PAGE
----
Brain scans have revolutionized our understanding of the relationships between emotion, cognition, and neural activity. We can actually see the brain’s circuitry in action while a person is engaged in this or that activity. We are unraveling the chemical processes in the brain that occur when we perceive rewards. We are unlocking the process by which genes are expressed in the brain, and observing the changes in brain activity as human beings develop. We know that some mental processes are pretty localized within the brain. Others are highly distributed. We also know that we can stimulate certain areas of the brain and produce specific effects.
One of the most important elements in our advancement of the science of the mind is the digital computer, not only because it has enabled us to produce brain scans in real time, but because we are seeing clearly that processes we have thought of as “mental” can be performed by digital circuits. No serious neuroscientist now doubts that the human mind is a direct result of the activity of the human brain, and the human brain is an electrochemical machine. Although there is still plenty of debate about whether a digital computer can actually duplicate what the brain does, the matter of whether SOME sort of machine could, in principle, do it, is settled.
Meanwhile, digital computers have achieved sophisticated analysis, creativity, language, and adaptation. They are well on their way to surpassing human beings in all of these areas. Some believe that in the future we will see a kind of melding of humans with machines – that essentially we will see beings that we would still call human, but whose abilities will be far beyond those of any historical human. In any case, with the help of sophisticated analysis, we are almost certain to get a much better handle on why we tick in this century.
One question that will inevitably be resolved is this: Can genuine democracy really work? For most of human history, we had dictatorships. The few maintained their power over the many through force. Eventually democracy, of a sort, came along. At first, power was still concentrated in the hands of a few. But over time, enfranchisement has broadened, economic power has broadened, and intolerance has lost a great deal of its former legitimacy. Yet political participation is still very much concentrated in the hands of a relative few. The masses are still controlled – just not with the threat of violence. They are controlled with propaganda – what Edward Bernays, the father of public relations, called the engineering of consent.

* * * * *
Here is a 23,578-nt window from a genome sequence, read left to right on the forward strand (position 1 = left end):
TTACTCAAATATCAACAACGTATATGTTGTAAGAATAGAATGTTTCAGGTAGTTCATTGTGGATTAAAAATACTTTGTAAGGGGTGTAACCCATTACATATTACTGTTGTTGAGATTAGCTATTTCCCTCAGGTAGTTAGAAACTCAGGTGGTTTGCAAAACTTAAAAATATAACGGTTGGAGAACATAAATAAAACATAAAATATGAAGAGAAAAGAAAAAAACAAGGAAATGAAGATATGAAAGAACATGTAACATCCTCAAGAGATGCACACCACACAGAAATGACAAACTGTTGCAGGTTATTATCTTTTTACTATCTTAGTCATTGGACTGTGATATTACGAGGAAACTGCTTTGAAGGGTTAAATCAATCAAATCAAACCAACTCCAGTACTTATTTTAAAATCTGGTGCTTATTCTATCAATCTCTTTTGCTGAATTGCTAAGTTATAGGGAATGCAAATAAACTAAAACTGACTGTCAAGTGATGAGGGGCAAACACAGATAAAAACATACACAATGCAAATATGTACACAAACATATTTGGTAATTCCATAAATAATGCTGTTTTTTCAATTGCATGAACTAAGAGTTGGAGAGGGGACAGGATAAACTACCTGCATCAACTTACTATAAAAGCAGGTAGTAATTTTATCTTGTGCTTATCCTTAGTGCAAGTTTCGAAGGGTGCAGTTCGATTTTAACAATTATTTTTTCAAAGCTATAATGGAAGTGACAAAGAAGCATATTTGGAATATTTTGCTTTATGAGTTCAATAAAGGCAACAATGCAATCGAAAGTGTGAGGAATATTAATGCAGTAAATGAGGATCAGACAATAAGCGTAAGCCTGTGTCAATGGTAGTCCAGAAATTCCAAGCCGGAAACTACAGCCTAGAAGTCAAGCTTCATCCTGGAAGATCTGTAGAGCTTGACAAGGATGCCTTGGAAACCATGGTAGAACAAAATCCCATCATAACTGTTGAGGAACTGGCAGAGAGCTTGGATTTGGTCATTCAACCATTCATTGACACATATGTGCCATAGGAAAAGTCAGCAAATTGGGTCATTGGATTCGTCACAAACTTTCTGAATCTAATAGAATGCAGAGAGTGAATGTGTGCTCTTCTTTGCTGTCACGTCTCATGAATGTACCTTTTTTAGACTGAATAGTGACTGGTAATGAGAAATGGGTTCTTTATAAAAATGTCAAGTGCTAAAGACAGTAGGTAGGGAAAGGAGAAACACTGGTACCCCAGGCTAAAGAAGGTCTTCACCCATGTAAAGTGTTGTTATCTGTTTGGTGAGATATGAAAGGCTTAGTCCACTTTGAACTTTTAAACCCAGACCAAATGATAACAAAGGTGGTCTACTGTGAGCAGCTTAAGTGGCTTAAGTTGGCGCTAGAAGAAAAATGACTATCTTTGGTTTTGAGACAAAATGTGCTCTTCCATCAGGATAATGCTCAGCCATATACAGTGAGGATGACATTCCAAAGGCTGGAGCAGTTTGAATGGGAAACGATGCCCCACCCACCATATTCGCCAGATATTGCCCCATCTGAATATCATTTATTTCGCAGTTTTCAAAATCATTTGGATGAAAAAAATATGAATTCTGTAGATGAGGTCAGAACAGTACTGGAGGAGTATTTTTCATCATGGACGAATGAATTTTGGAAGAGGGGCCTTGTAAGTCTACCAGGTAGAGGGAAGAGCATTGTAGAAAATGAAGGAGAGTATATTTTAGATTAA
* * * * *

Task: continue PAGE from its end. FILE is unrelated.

Bernays argued that the masses can be readily manipulated, to the point that they merely “rubber stamp” the opinions that are properly fed to them by the manipulators. His views on this are worth repeating here: “The amazing readiness with which large masses accept this process is probably accounted for by the fact that no attempt is made to convince them that black is white. Instead, their preconceived hazy ideas that a certain gray is almost black or almost white are brought into sharper focus. Their prejudices, notions, and convictions are used as a starting point, with the result that they are drawn by a thread into passionate adherence to a given mental picture.” This is the state of so-called democracy in the world today. The masses of people have never been trusted with matters of great import. Instead their consent is engineered.
Can it be otherwise? Genuine democracy requires that individual human beings be amenable to evidence and reason. There are those, plenty in academia, who would argue that the masses are too susceptible to their own subconscious motivations. That left to their own devices, they will fall into the hands of hucksters and fascists. That well-intentioned manipulation is the only way to keep any semblance of democracy going.
One of the most fundamental concepts of democracy is the “free market of ideas.” It is assumed that as long as everyone is able to contribute to the public space, the bad ideas will be filtered out. Long before social media appeared, democracy-lovers were looking forward to decentralized media. Governments and power-mongers, they argued, would not be able to control the narrative and stifle dissent. Democracy would prosper and come to full fruition.